How the scandal unfolds is done with an acute sense of the absurd. Finley understands how in the real world a lot of crimes are done for reasons so mundane or impulsive that how they’re uncovered can turn out to be just as shockingly simple. A trip to buy home supplies exposes Gluckin, which provokes a firestorm in the office. The ensuing scandal then builds new layers that later fall away. Tassone’s first reaction is to simply cover up the theft and issue a false public announcement claiming Gluckin resigned due to health reasons. This is merely the catalyst for Rachel’s investigation, which not only begins to uncover questionable expenditures, but serves as Finley’s way to study how in communities where all seems perfect, it’s usually too good to be true. It is in the zones of the American upper class that some strange, almost Victorian attitudes prevail. Tassone for example is gay, and lives with a partner, yet when people notice he wears a wedding ring he spins a false story about being a widower. However even his partner becomes a victim of lies as Tassone takes on a younger lover in Nevada. What Finley fashions through this character is a powerful metaphor. We are conditioned to believe success depends on specific strategies and patterns in this country, where what school one attends will define lifestyle and income. But even after reaching a place of respect and influence, Tassone and Gluckin couldn’t help but indulge in the ease of taking money from the district to continue inflating their access to material things. In one of the film’s best scenes Tassone confesses to Spicer how it all began with one accidental purchase barely exceeding twenty dollars, and when no one seemed to notice or care, he just kept going. Plastic surgery, first class flights, expensive suits, it all became more attainable for Tassone, not simply out of greed, but because it also allowed him to maneuver more comfortably among the affluent of Long Island.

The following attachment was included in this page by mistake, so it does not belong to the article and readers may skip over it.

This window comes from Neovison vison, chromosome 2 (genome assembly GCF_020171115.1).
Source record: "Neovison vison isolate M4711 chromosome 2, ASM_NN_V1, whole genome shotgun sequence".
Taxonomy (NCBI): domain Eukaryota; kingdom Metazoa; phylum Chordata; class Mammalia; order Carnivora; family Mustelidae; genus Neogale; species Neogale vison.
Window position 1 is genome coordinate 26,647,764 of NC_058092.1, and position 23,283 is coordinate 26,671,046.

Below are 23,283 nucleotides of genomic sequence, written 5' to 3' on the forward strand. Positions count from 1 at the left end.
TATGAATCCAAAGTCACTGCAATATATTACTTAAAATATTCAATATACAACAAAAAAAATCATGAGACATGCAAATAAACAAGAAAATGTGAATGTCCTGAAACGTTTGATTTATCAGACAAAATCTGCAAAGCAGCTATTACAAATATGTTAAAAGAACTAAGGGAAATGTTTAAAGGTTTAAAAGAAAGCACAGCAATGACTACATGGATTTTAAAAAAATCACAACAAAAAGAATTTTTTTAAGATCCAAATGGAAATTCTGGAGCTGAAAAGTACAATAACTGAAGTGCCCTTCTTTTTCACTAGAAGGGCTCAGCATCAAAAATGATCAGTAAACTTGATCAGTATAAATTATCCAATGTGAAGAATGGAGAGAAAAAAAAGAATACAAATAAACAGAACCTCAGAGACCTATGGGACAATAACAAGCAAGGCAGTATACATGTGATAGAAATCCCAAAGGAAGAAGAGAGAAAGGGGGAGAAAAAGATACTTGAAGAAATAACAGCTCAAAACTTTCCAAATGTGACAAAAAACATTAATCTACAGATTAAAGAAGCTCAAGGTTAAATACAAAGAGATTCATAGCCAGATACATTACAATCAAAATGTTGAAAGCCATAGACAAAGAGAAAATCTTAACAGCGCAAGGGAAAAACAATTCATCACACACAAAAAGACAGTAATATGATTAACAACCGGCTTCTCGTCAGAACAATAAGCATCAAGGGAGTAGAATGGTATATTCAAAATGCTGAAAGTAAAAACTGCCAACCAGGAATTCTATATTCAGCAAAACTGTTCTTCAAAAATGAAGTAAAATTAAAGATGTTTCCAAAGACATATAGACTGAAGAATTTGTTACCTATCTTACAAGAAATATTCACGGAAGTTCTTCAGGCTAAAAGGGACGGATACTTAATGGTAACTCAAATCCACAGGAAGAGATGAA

Finley again proves to be a director of elegant pacing. He likes to let characters sit together, think and boil. Allison Janney has some acutely intense scenes where she tries to dismiss Rachel condescendingly or later lets Tassone know he can’t just get rid of her so easily, because he’s just as complicit as her. She’s not a villain by any means, just another person who knowingly stole because it was possible. What’s the injury to anyone if you spend a little on a shower head? Nobody seems to have a sense of guilt because no one is being exceedingly hurt, although the high school’s ceilings are leaking and somehow nothing is ever done to fix the problem. “Bad Education” flirts with the satirical edge of being about the U.S. itself, where a vast accumulation of wealth doesn’t always lead to strong infrastructure, as the Covid-19 crisis has demonstrated. 

Finley proves again he is a director who masterfully chronicles a specific place and sector of American society. There is not a single false note in this movie. He feels at home in the kind of pristine neighborhoods of two-floor brick houses with wide driveways nestled by forest. Anyone who has ever been in a school paper will instantly recognize the debates between Rachel and her editor-in-chief, Nick Fleischman (Alex Wolff), who just cares about getting into a good school but then feels obligated to run Rachel’s explosive findings. 

“Bad Education” is not only a tale of true crime but an endlessly intriguing character study. We are not absorbed so much by the actions as by the motivations of Tassone and Gluckin. They did not steal because they had to but because they could. It’s the kind of lesson only good drama can truly explore beyond any classroom.

Bad Education” airs April 25 at 8 p.m. ET on HBO.